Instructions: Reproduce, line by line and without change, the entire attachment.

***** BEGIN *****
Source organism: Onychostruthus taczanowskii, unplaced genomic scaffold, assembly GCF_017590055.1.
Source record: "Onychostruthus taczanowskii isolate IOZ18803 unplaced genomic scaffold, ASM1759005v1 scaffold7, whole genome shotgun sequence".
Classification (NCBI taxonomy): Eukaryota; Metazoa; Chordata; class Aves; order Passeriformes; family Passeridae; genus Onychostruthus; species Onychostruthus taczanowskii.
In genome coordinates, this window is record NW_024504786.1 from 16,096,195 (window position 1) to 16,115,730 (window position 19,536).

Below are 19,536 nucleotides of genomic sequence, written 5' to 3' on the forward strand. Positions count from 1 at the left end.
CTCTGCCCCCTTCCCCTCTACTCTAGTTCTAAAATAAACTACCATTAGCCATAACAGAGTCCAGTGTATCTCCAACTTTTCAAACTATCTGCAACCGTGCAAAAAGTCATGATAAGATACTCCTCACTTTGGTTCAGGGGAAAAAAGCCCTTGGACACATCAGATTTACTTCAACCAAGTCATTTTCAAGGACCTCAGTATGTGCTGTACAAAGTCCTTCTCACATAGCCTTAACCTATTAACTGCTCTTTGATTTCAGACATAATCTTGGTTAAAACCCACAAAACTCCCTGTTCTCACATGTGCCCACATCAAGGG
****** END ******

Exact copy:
Source organism: Onychostruthus taczanowskii, unplaced genomic scaffold, assembly GCF_017590055.1.
Source record: "Onychostruthus taczanowskii isolate IOZ18803 unplaced genomic scaffold, ASM1759005v1 scaffold7, whole genome shotgun sequence".
Classification (NCBI taxonomy): Eukaryota; Metazoa; Chordata; class Aves; order Passeriformes; family Passeridae; genus Onychostruthus; species Onychostruthus taczanowskii.
In genome coordinates, this window is record NW_024504786.1 from 16,096,195 (window position 1) to 16,115,730 (window position 19,536).

Below are 19,536 nucleotides of genomic sequence, written 5' to 3' on the forward strand. Positions count from 1 at the left end.
CTCTGCCCCCTTCCCCTCTACTCTAGTTCTAAAATAAACTACCATTAGCCATAACAGAGTCCAGTGTATCTCCAACTTTTCAAACTATCTGCAACCGTGCAAAAAGTCATGATAAGATACTCCTCACTTTGGTTCAGGGGAAAAAAGCCCTTGGACACATCAGATTTACTTCAACCAAGTCATTTTCAAGGACCTCAGTATGTGCTGTACAAAGTCCTTCTCACATAGCCTTAACCTATTAACTGCTCTTTGATTTCAGACATAATCTTGGTTAAAACCCACAAAACTCCCTGTTCTCACATGTGCCCACATCAAGGG